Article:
Morning Sickness Drug Returns 30 Years After It Was Blamed for Birth Defects

Illustration for article titled Morning Sickness Drug Returns 30 Years After It Was Blamed for Birth Defects

The FDA has given approval to a prescription medication used to treat morning sickness that was pulled off the market 30 years ago after hundreds of lawsuits claimed it caused birth defects.


The pill, which was once called Bendectin—used by roughly 33 million nauseated pregnant women before it was yanked off shelves in 1983—will reenter pharmacies this June as Diclegis. The FDA had never deemed the drug to be unsafe, but Merrell Dow, the pharmaceutical company behind the pill, stopped making it once litigation costs outweighed profits.

Between 1978 and 1983, over 300 lawsuits were filed against the company claiming damages for babies with deformities born to mothers who took the drug. But there was never any scientific evidence proving a link between the drug and the wide range of birth defects attributed to it, like limb and other musculoskeletal deformities; facial and brain damage; defects of the respiratory, gastrointestinal, cardiovascular and genital-urinary systems; blood disorders and cancer. Thirty years ago, The New York Times had reported on the controversy, saying:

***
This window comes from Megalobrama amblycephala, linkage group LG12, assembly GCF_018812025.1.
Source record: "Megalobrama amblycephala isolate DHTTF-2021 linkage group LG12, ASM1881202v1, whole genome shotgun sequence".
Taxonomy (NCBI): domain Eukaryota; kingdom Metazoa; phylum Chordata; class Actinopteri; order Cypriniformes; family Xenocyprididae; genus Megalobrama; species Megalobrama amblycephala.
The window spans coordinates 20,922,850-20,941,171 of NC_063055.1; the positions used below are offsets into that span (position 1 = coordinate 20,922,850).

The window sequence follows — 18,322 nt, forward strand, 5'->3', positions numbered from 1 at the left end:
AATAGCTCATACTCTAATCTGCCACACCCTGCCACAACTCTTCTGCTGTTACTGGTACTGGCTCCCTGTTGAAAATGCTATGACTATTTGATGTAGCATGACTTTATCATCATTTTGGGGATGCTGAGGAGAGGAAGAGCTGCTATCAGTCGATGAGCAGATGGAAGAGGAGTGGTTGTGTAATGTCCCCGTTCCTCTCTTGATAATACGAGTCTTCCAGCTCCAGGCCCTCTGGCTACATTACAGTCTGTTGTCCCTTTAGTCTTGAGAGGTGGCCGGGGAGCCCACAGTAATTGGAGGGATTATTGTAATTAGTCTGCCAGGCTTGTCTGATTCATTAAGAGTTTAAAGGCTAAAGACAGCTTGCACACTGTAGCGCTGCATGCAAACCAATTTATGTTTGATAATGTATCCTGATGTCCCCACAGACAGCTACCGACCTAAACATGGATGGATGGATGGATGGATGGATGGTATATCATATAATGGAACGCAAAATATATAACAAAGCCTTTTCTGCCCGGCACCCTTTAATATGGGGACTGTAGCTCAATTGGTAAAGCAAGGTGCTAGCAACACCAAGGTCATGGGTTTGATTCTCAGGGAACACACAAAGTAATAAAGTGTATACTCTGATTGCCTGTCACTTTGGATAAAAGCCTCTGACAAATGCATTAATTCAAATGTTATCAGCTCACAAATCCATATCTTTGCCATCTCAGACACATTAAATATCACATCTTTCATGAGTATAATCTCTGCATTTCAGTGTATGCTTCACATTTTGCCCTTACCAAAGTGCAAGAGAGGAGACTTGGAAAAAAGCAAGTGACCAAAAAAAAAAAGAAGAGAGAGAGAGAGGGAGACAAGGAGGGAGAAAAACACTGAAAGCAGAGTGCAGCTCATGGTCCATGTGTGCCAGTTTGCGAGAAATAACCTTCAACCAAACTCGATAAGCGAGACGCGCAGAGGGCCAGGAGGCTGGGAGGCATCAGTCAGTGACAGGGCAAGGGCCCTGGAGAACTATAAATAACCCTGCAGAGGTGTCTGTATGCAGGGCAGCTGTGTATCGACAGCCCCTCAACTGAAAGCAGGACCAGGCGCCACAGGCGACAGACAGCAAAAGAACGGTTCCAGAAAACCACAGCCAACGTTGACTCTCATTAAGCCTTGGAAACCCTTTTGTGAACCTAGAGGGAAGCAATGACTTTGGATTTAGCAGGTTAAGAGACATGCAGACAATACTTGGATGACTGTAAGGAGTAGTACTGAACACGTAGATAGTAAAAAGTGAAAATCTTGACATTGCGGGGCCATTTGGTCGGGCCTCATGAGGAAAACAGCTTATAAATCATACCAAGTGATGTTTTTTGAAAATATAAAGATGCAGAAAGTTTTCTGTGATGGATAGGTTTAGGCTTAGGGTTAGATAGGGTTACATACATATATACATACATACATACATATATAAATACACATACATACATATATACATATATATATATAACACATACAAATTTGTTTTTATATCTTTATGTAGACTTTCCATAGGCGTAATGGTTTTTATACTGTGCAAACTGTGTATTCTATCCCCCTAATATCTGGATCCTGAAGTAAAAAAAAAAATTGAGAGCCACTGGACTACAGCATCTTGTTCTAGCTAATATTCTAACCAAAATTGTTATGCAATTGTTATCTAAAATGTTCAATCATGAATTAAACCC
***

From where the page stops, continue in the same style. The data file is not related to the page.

Doctors know of no teratogen - an agent that causes birth defects - that produces anything resembling this variety of problems. Nearly all teratogens act at specific times during fetal development and affect the organs then forming…The case against Bendectin is unclear. The Food and Drug Administration admitted as much in 1980, after an intensive two-day review of available data. The review panel said no association between Bendectin and birth defects had been demonstrated. It added, however, that because there was no way to prove the absolute safety of any drug in all women under every circumstance, there must remain a ''residual uncertainty'' about how this drug affects an unborn child.

After the Thalidomide scare in the 1960s, it makes sense that there would be extra caution taken when using medication, but even in 2013, advice for pregnant women is often contradictory and based more on theory than proven science. But the sale of Diclegis is great news for chronically nauseous pregnant women who have had no real relief for their symptoms other than to eat some crackers and ginger.

Morning Sickness Drug Returns [NYT]

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yellow bird

I'm 17 weeks pregnant and still dealing with nauseau and occasionally throwing up. Im stubborn though and refuse to fill my zofran prescription. I keep telling myself this will subside soon.

The most frustrating part of pregnancy is how hardly anything has been tested on pregnant women. A lot of times I'll ask my ob about something and she'll just say "there could be risks but it's up to you." Not helpful. I've been avoiding medications besides an occasional Tylenol and tums because of this.